Let's take another moment to examine this idea of forgiving a mass murderer.
You have heard people talk of our need to "forgive" the young man who brutally murdered 32 people at Virginia Tech.
Once again I think that words are important because they communicate ideas. The wrong use of a word very often leads to misguided and wrong opinions and those lead to wrong responses or actions. Such is the case with this talk of us having to "forgive" this or any other person who does someone else grievous and often deadly wrong.
As you know, I am a pastor and a person who takes the teachings of Christ seriously and a person who is just as challenged as you are in applying them to one's own life.
First I would note that Jesus DOES command us to forgive. In teaching us to pray, there is that clear part that says "...forgive us our sins as we forgive those who sin against us..."
But take another good look at that command. It does NOT say that we are to forgive those who sin "against others" but who sin "against us." This leads us to the first responsibility Jesus lays on us of WHO we are to forgive: those who sin "against us" personally.
From this, it is clear from the teaching of Jesus (as well as common sense, at least to those who still have theirs!) that a person NOT directly sinned against DOES NOT have either the right to forgive that wrong-doer NOR the responsibility to do so.
Now don't get all worked up! I'm not done yet!
Think about it: If Person A sins against Person B, what right does Person C (who was not DIRECTLY wronged) have to absolve Person A of guilt and need of punishment? Example: If someone steals your identity and ruins your credit, what right or responsibility do I have to forgive them of this grievous wrong? NONE ! The wrong was done against you, not me. And what does my "forgiveness" of them accomplish for them? NOTHING! In fact, it may just give them reason to do it again to someone else, since I am in such a mood as to forgive them, like nothing happened!
"But, but", some of you will say, "but I know about what happened to that other person and it hurts me that they did this wrong, so I have to forgive them!"
Look, there is a HUGE difference between the harm that person did to someone else and the side affects it has on you. They are NOT the same thing and so the response is not exactly the same.
True, if you are emotionally effected you have to respond PROPERLY to the evil done or else you will either become a basket case or you will become bitter. But the issue is NOT having to "forgive" the wrong-doer but choosing not to allow hatred and bitterness to govern your life, nor to poison other people with your excessive anger at wrong and evil!
Now let us also note that the parents, siblings, spouses, etc of those who were murdered at V. Tech. WERE directly affected by this young man. They will have to deal with the grief and pain. But is FORGIVENESS what they need to express?
You cannot "forgive" a dead person, folks!
Let go of the garbage psycho-tripe that you have been taught! You cannot "forgive" a dead person for there is nothing that it does to HELP them! They are DEAD! And YOU are not God, who alone can forgive sins finally and ultimately.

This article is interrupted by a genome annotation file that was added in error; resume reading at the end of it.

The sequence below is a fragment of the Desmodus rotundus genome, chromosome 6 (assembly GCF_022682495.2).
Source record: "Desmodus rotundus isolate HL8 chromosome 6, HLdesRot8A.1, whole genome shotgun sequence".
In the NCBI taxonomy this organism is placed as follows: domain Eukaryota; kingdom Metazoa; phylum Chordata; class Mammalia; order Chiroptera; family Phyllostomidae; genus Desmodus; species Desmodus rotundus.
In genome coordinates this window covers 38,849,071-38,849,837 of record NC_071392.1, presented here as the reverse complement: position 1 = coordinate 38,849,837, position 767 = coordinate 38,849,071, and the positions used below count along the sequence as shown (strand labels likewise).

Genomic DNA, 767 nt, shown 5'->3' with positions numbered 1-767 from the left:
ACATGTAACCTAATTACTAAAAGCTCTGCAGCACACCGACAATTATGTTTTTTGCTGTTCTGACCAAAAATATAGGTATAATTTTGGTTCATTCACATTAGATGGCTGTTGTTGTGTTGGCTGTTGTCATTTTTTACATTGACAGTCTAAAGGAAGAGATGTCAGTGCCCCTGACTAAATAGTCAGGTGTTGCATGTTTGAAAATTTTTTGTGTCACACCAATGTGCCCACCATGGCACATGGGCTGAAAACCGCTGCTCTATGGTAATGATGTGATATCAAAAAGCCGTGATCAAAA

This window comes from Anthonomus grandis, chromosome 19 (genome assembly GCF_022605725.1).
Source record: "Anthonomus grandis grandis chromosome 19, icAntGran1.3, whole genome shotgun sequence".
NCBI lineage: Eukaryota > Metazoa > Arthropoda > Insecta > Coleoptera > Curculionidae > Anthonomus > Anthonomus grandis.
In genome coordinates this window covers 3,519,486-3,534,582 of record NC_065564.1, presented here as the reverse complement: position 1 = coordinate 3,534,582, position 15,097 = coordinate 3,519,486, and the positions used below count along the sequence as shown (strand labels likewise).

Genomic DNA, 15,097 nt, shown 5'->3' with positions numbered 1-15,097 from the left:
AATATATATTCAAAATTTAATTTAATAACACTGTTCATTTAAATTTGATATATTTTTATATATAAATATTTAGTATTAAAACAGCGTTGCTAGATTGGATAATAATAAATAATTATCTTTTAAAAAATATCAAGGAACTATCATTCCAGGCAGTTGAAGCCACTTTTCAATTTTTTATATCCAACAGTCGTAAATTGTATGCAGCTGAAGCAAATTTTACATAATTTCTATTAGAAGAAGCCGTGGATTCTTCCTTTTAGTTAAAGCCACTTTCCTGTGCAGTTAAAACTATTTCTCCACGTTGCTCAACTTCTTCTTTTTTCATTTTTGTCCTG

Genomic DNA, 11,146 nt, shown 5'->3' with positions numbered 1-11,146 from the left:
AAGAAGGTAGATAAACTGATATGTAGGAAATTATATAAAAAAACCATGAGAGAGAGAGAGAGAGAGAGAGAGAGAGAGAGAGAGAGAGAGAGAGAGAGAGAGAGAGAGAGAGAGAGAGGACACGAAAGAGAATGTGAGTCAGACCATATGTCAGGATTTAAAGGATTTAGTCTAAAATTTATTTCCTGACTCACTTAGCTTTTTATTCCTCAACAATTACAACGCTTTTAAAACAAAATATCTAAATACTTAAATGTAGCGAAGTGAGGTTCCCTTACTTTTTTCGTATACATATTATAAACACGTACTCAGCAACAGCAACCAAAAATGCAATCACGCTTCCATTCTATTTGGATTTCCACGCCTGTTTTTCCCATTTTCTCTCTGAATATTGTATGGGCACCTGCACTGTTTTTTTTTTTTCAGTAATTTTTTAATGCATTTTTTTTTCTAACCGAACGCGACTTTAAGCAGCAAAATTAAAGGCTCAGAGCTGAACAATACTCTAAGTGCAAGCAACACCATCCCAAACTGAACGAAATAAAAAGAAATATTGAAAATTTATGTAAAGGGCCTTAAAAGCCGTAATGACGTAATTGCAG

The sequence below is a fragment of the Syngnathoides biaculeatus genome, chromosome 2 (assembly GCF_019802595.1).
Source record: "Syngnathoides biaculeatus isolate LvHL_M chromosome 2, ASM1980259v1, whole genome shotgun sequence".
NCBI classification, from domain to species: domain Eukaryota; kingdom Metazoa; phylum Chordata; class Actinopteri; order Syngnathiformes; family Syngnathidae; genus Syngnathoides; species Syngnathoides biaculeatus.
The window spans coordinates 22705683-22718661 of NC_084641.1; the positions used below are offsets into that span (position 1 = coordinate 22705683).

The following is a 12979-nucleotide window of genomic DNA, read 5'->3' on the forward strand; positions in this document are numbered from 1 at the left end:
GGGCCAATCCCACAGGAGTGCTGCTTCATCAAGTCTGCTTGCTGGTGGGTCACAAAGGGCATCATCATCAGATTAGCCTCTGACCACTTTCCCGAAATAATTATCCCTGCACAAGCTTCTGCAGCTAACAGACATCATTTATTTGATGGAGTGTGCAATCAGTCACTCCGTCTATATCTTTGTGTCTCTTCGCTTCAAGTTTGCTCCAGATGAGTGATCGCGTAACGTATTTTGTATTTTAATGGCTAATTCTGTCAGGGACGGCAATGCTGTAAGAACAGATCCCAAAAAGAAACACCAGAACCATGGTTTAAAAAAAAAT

The purpose of forgiveness is NOT PRIMARILY for your benefit but for them. It's purpose is to "clear the slate" and make it possible for renewed friendship and fellowship. But how can you have restored fellowship with a dead person?
Forgiveness's effect on you is totally SECONDARY to the issue of forgiveness! As needful as having a forgiving, gracious attitude is, as wonderful as the relief that comes from true forgiveness, it is SECONDARY to the purpose of forgiveness.
Let me give you an example: Let's say someone abused you as a child. Let's say all your life you were never able to come to grips with confronting them about their sin. And they never repented of it, they never asked for forgiveness, they never expressed grief over what they did. And you know that as a result you either had little or no relationship with them of any value. NOW, let's say they died. NOTHING has changed in them and yet psycho-babble says, "Now you can forgive them!" WHAT? WHY? Are you going to absolve them eternally of their unrepented sins? Have you forgotten that they also sinned against God in doing this to you, that you are not the only one they wronged but a holy God as well?
"Oh, no, you misunderstand", says the psycho-babbler, "forgiveness is about letting go of the past and moving on!"
Once again, words have meaning and to make forgiveness about YOU is to destroy the very essence of forgiveness as a concept!
No, the need is not that you forgive them but that you choose not to dwell upon it any more, leaving that person in the qualified hands of Almighty God who is the Judge of the universe. It is now past. That person is now in the hands of God who will justly judge and punish them for their sins. Let go and let God take care of them (Romans 12, later part of the chapter, read it, PLEASE!) God has BETTER things for you if you will allow Him to handle the issue now! His peace can be yours now.
So in closing on this post, let's stop using the word "forgive" in relation to a dead person. Instead let us apply the truth to our hearts that we need not concern ourselves with the dead because they are in God's hands now.
He can "wipe away the tears from your eyes" as you choose to focus on His will for your life and His love for you, rather than the hurts, direct or indirect, from those who are now dead.